Will Biden correct nuclear deal omissions in revived talks with Iran?
PM Binyamin Netanyahu joined the warm congratulations pouring in from world leaders for the new US President Joe Biden after his inauguration on Wednesday, Jan 20, but also urged him to confront “the threat posed by Iran.” Netanyahu also advised the White House occupant to “build on the series of peace deals” brokered by his predecessor “between the Jewish state and its Arab neighbors.”
Biden is already on record as intending to reenter the Iran deal (Joint Comprehensive Plan of Action (JCPOA) which Barack Obama struck with Iran in 2015 and which Trump abandoned three years later, as “deeply flawed.” Biden has stipulated Iran’s full compliance with the deal. Tehran replied: The ball is in the U.S. court now/” Iran would quickly reverse violations if US sanctions were lifted, said President Hassan Rouhani.
Incoming secretary of State Antony Blinken offered a glimpse of the new administration’s Mid East policies at his confirmation hearings on Tuesday before the Senate Foreign Relations Committee. He made no mention of sanctions when he confirmed Biden‘s commitment to preventing Iran from obtaining nuclear weapons. He did add that the US would consult with Israel and Gulf states regarding any change in the nuclear accord.
DEBKAfile notes: Saudi Arabia and the UAE have demanded a place at the table in any future talks with Tehran. They and Israel have called for any future deal to cover a ban on missile development and restraints on Tehran’s disruptive conduct against its neighbors. All three governments are anxious to see if the new man in the White House will preserve the regional axis Trump carved out for confronting Iran. For now, Biden’s nominee as secretary of state praised the normalization agreements with the Arab states. But he did say that the Biden administration would take a “hard look” at some of the side agreements, such as the sale of F-35s to Abu Dhabi. That purchase was officially signed on Wednesday in Trump’s last hours in the White House.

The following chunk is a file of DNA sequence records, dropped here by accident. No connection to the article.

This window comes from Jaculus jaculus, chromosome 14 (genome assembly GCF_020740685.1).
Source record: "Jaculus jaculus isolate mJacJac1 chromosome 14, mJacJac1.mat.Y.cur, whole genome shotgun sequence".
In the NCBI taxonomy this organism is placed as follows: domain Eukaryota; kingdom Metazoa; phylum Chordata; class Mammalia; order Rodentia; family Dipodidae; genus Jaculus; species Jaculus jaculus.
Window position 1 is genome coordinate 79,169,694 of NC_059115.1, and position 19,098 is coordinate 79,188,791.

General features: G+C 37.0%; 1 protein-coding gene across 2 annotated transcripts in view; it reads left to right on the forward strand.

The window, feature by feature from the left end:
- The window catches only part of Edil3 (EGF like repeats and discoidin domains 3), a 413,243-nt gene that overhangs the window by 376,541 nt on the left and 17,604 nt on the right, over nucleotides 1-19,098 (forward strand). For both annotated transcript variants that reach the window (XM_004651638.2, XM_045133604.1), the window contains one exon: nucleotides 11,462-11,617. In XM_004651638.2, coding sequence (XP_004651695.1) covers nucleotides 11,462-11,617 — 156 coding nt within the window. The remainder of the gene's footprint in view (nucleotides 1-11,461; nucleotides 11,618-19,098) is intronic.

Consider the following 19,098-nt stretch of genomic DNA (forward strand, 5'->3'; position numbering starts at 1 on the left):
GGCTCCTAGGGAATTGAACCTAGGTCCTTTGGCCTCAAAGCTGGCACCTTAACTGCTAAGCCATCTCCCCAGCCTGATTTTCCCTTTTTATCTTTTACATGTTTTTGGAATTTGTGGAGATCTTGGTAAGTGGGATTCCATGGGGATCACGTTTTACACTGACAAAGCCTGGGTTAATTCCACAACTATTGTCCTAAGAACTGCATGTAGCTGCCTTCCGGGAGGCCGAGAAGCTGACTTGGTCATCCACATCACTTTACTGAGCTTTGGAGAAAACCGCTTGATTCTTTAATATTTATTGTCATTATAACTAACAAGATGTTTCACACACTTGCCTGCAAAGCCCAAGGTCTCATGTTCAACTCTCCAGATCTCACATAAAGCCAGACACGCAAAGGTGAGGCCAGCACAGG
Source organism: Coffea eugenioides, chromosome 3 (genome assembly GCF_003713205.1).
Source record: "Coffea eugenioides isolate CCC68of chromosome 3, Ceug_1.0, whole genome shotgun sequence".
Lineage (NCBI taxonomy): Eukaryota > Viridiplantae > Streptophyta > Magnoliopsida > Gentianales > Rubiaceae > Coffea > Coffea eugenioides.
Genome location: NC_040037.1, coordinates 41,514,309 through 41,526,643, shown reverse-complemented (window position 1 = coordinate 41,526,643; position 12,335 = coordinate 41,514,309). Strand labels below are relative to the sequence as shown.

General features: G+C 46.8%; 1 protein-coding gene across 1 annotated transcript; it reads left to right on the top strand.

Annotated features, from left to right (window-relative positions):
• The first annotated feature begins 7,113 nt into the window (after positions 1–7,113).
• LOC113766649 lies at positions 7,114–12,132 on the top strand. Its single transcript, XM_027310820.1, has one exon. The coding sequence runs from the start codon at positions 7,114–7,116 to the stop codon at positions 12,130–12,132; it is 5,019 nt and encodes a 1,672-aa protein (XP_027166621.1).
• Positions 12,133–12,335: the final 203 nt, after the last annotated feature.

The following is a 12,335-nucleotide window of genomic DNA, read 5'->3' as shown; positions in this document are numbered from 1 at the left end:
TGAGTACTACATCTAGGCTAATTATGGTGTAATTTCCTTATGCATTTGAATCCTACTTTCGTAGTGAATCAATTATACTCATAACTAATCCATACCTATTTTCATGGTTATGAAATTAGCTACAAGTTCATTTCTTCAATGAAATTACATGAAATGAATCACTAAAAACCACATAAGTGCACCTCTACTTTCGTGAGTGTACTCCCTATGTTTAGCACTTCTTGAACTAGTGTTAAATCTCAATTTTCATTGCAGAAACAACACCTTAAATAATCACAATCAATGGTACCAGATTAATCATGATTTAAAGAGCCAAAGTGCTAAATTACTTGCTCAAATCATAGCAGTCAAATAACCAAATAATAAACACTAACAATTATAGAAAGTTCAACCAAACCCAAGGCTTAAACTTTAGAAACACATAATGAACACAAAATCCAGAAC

On the Palestinian issue, which has bedeviled Israel’s relations with most US administrations, Biden seems to adhere to the traditional two-state solution formula as “the best way and maybe the only way to ensure Israel’s future as a Jewish democratic state.”
There is no question of the new administration reducing the standing US-Israel security ties and the aid package granted Israel year by year, including by the Obama presidency, although, under extreme circumstances, it may conceivably serve as a lever against disputed Israeli policies. For now, the recognition of Jerusalem as Israel’s capital city and the official seat of the US embassy stands, even thought the new president on his first day in office began unraveling key Trump policies on the covid virus, climate, immigration and the Texas-Mexico wall.
The identity of the next ambassador in Jerusalem after the friendly and forthcoming David Friedman is still up in the air. But Netanyahu’s first message to Joe Biden was optimistic: “… you and I have had a warm personal friendship going back many decades. I look forward to working with you to further strengthen the US-Israel alliance, to continue expanding peace between Israel and the Arab world and to confront common challenges — chief among them the threat posed by Iran.”